6. Injection location is typically on the ventral side extending from 30-75% egg length. However, any location seems to work since varied locations give similar RNAi effects on the same target gene. The dsRNA diffuses uniformly throughout the syncitial embryos within minutes after injection. The average injection volume we use is 85pL but ranges from 65 - 110pL, as determined by measuring the diameter of droplets injected into halocarbon oil. We use a pneumatic pump (PicoPump, WPI) for injections. This is obviously the point at which most of the embryos get killed. The needle should be inserted quickly in the center of the posterior end and the injection should place as much of the solution as close to that end as possible, as this is where the germ cells we want to transform are located. The needle should then be pulled out quickly to avoid any leakage. There are several problems that will tend to arise during injections, each with its own solution.<P>
<LI>If embryos leak immediately upon being punctured, they have been under-desiccated. Do the best you can with this slide and increase the desiccation time by a few minutes next time.<P>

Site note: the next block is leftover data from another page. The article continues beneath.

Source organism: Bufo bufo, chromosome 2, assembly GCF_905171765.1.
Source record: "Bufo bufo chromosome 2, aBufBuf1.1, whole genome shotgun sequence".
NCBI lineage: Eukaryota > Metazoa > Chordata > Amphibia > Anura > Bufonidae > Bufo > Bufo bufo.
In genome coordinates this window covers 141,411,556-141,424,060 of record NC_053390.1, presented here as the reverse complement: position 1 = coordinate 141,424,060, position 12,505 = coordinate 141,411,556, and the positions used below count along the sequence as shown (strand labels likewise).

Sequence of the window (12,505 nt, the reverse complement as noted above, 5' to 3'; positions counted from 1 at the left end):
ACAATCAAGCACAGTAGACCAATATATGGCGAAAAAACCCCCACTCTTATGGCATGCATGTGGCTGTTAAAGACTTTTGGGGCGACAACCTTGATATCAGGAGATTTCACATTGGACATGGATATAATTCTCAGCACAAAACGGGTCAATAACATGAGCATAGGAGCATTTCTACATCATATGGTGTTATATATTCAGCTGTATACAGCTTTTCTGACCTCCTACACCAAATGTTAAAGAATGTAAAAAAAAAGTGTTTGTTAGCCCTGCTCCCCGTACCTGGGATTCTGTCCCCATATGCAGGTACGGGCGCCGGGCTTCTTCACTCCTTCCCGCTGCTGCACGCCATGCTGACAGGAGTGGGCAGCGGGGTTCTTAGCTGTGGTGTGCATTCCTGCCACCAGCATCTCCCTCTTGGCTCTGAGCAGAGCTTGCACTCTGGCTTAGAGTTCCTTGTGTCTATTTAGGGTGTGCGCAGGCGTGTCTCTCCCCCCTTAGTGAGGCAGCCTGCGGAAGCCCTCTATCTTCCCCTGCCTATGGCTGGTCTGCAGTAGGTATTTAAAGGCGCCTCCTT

<LI>If many of the embryos are "empty shells", reduce the desiccation time.<P>
<LI>If the eggs are not easily punctured by the needle and leak often when the needle is pulled out, the needle is not sharp enough. Try re-breaking the tip on the edge of the slide, or make a new needle.<P>
<LI>If the embryo leaks while you are injecting, you are trying to inject too much DNA solution. Use a lighter touch or a smaller syringe.<P>
<LI>If the needle jams frequently, there is either an excess of particulate matter in the injection solution or the needle's opening is too small. Remember to spin down the solution before back-filling your needle.
7. Typically, we try to deliver approximately 0.2 fmoles of dsRNA per embryo. This is a dose that has produced interference effects for all of the genes that we have tested thus far.